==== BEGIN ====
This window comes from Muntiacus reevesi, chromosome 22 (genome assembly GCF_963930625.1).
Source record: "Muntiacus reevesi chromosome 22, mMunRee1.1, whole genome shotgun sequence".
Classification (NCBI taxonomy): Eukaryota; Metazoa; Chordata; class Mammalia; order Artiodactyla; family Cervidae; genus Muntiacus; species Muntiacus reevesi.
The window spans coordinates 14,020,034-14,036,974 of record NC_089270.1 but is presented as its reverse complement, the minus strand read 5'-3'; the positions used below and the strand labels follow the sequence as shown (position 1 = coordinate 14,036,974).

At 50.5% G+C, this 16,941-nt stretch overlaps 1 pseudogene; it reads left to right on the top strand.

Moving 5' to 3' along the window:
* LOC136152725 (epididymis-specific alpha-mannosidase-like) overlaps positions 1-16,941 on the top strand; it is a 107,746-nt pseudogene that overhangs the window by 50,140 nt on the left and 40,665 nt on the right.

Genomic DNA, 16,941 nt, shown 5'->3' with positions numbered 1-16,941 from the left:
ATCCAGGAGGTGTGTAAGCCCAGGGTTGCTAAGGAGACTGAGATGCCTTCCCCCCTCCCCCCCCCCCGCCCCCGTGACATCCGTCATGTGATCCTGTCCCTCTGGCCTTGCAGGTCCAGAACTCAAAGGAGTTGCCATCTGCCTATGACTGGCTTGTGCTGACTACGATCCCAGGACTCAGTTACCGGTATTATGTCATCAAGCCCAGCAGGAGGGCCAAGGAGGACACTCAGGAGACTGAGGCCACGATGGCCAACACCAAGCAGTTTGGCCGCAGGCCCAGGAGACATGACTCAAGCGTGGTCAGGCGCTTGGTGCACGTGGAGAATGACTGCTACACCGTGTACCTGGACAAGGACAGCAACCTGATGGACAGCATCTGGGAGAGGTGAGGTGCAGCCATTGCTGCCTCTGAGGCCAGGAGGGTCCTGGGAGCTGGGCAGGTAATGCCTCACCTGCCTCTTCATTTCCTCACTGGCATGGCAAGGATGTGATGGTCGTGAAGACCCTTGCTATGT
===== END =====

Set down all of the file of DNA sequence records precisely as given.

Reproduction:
This window comes from Muntiacus reevesi, chromosome 22 (genome assembly GCF_963930625.1).
Source record: "Muntiacus reevesi chromosome 22, mMunRee1.1, whole genome shotgun sequence".
Classification (NCBI taxonomy): Eukaryota; Metazoa; Chordata; class Mammalia; order Artiodactyla; family Cervidae; genus Muntiacus; species Muntiacus reevesi.
The window spans coordinates 14,020,034-14,036,974 of record NC_089270.1 but is presented as its reverse complement, the minus strand read 5'-3'; the positions used below and the strand labels follow the sequence as shown (position 1 = coordinate 14,036,974).

At 50.5% G+C, this 16,941-nt stretch overlaps 1 pseudogene; it reads left to right on the top strand.

Moving 5' to 3' along the window:
* LOC136152725 (epididymis-specific alpha-mannosidase-like) overlaps positions 1-16,941 on the top strand; it is a 107,746-nt pseudogene that overhangs the window by 50,140 nt on the left and 40,665 nt on the right.

Genomic DNA, 16,941 nt, shown 5'->3' with positions numbered 1-16,941 from the left:
ATCCAGGAGGTGTGTAAGCCCAGGGTTGCTAAGGAGACTGAGATGCCTTCCCCCCTCCCCCCCCCCCGCCCCCGTGACATCCGTCATGTGATCCTGTCCCTCTGGCCTTGCAGGTCCAGAACTCAAAGGAGTTGCCATCTGCCTATGACTGGCTTGTGCTGACTACGATCCCAGGACTCAGTTACCGGTATTATGTCATCAAGCCCAGCAGGAGGGCCAAGGAGGACACTCAGGAGACTGAGGCCACGATGGCCAACACCAAGCAGTTTGGCCGCAGGCCCAGGAGACATGACTCAAGCGTGGTCAGGCGCTTGGTGCACGTGGAGAATGACTGCTACACCGTGTACCTGGACAAGGACAGCAACCTGATGGACAGCATCTGGGAGAGGTGAGGTGCAGCCATTGCTGCCTCTGAGGCCAGGAGGGTCCTGGGAGCTGGGCAGGTAATGCCTCACCTGCCTCTTCATTTCCTCACTGGCATGGCAAGGATGTGATGGTCGTGAAGACCCTTGCTATGT